For Jiri Havelka and his wife, Mary, Upper Port La Tour on Nova Scotia's South Shore was exactly what they were looking for after years of living in Europe and Toronto.
The former engineers settled at the end of a road overlooking the harbour seven years ago, after first moving to Nova Scotia in 2003 in search of a slower pace.
They can see fishing boats come and go from their front windows and there's ample space between them and the next closest home.
"Just look around you," Jiri said when asked what he and his wife like about the area.
"We've got the ocean. We've got the forest around us. It's a pretty secluded place."
That seclusion and peace was interrupted a little more than a year ago, however. Since then, the Havelkas haven't been feeling very peaceful, and they're planning to go to court in an effort to do something about it.
Last year, Public Services and Procurement Canada awarded a contract for $5.9 million to Greenfield Construction to build a new wharf in Upper Port La Tour. The existing wharf will be removed when that work is complete.
The Havelkas say they felt good about the project and how it was being conducted at the beginning.
But as the work progressed and more materials were brought on site, they started growing concerned about their space being taken up, as well as noise and fumes from the machines being used for the work.
"This by itself was not that horrible," Jiri said. "Then they started dredging."
The process of removing materials from the bottom of the harbour to make way for the wharf created an "unbearable" smell. Havelka said it has made him and his wife feel trapped in their home at times and made them feel ill at other times.
What started as an amicable relationship between the couple and the contractor deteriorated as they raised concerns about the work, he said.
"We kept reminding them that things are not done perfectly, and that they should be done better. And, sure enough, they didn't like it."
The Havelkas's lawsuit, which is filed against Greenfield and the Attorney General of Canada, alleges the company's work has been negligent, inappropriate and done in an unreasonable manner "causing reasonably foreseeable damages to the applicants."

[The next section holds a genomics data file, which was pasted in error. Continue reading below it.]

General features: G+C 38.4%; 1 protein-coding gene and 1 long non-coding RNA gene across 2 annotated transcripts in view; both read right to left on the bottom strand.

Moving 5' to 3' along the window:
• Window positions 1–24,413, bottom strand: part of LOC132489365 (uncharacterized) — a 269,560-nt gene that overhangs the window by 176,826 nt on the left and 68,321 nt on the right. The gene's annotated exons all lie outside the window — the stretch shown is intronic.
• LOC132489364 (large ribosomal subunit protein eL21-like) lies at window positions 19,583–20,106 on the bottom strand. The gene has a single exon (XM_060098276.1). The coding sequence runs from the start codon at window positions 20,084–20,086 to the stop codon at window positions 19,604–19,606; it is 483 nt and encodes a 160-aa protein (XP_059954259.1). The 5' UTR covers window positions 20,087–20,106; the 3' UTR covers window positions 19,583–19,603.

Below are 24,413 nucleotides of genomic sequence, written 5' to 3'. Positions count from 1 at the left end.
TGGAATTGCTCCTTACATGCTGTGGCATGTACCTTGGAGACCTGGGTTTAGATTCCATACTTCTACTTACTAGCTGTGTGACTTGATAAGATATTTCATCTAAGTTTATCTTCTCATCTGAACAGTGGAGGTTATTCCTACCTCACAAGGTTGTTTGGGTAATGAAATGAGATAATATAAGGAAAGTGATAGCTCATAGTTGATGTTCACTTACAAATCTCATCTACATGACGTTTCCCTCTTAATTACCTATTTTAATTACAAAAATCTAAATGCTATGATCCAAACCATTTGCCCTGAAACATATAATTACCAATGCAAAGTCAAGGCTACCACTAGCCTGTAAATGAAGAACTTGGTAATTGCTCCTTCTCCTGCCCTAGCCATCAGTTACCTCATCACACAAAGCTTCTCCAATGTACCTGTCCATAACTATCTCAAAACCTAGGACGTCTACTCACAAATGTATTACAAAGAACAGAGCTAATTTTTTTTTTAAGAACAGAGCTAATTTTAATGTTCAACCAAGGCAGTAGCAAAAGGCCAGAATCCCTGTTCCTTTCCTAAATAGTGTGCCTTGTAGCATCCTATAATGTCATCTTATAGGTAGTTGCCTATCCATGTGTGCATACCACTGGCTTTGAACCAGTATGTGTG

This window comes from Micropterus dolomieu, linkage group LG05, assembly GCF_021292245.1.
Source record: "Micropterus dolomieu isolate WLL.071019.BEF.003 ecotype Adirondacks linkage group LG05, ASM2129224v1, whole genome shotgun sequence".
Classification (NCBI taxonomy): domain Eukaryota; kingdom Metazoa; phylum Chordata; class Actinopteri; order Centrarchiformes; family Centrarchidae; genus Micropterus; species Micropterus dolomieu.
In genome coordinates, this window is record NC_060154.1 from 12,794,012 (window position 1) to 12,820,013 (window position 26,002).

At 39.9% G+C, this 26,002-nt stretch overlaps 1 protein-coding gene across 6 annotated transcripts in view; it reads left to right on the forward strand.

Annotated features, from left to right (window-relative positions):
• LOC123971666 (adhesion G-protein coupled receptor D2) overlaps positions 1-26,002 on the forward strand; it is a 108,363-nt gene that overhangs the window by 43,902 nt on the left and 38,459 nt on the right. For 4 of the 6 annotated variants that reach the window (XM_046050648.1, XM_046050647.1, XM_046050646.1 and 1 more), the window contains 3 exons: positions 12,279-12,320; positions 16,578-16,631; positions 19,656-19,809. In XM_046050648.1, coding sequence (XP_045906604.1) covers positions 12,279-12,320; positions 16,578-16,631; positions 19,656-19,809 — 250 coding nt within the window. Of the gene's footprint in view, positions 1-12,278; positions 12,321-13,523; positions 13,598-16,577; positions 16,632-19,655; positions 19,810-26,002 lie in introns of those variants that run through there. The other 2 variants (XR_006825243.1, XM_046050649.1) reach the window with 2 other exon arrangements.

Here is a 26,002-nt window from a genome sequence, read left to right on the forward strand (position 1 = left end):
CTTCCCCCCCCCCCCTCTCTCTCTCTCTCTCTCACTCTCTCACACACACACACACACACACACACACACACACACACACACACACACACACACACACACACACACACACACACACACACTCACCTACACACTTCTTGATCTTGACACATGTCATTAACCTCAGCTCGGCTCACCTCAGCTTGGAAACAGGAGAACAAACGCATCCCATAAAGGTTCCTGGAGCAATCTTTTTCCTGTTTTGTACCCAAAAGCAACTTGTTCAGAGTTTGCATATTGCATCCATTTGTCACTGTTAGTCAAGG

"The applicants have pleaded with the respondents to mitigate the harmful effects of the construction methods, but the respondents have declined to take reasonable steps to do so," says the claim. It has not been tested in court. The company and government have yet to file statements of defence.
Officials with Greenfield did not respond to requests for comment.
Inspectors ensuring work follows specifications
In a statement, a spokesperson for the federal government said the work in Upper Port La Tour remains on schedule and on budget, with an expected completion date of Oct. 31. There are no concerns with the work, according to the statement.
"Public Services and Procurement Canada has been involved from project initiation in monitoring the progress and quality of the work and has a qualified inspector on site to ensure that the work is completed as specified in the contract documents."
The statement says there has been "regular communication" with people interested in the project, including the Havelkas, "in order to ensure their awareness of the specific work being done, identify any concerns and work to address those concerns."
But Jiri said he thinks their concerns have gone unaddressed. The couple's claim asks a judge for an order prohibiting activity that interferes with reasonable enjoyment of their property and compensation for damages they've suffered.
"The purpose of suing them is just to force them to have more regard for us and also to review how they do things," he said.
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